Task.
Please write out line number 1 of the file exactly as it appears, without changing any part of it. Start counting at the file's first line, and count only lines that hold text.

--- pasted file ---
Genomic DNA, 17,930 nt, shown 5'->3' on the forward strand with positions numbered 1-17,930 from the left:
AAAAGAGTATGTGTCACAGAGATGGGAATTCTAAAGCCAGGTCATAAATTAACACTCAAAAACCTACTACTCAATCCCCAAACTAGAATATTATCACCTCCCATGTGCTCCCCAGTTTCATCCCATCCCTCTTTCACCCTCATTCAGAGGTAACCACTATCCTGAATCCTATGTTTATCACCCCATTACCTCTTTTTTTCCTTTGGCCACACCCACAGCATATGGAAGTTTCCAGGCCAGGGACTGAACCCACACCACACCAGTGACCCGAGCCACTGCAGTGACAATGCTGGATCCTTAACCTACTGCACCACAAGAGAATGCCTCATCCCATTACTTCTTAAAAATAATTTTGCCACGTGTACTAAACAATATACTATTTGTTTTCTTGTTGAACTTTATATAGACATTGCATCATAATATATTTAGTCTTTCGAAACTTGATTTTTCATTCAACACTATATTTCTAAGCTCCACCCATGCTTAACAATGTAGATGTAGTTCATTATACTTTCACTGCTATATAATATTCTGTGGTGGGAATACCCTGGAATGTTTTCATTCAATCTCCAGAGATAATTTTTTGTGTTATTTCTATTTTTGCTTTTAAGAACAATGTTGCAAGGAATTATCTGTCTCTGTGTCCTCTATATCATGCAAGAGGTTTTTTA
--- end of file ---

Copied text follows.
Genomic DNA, 17,930 nt, shown 5'->3' on the forward strand with positions numbered 1-17,930 from the left: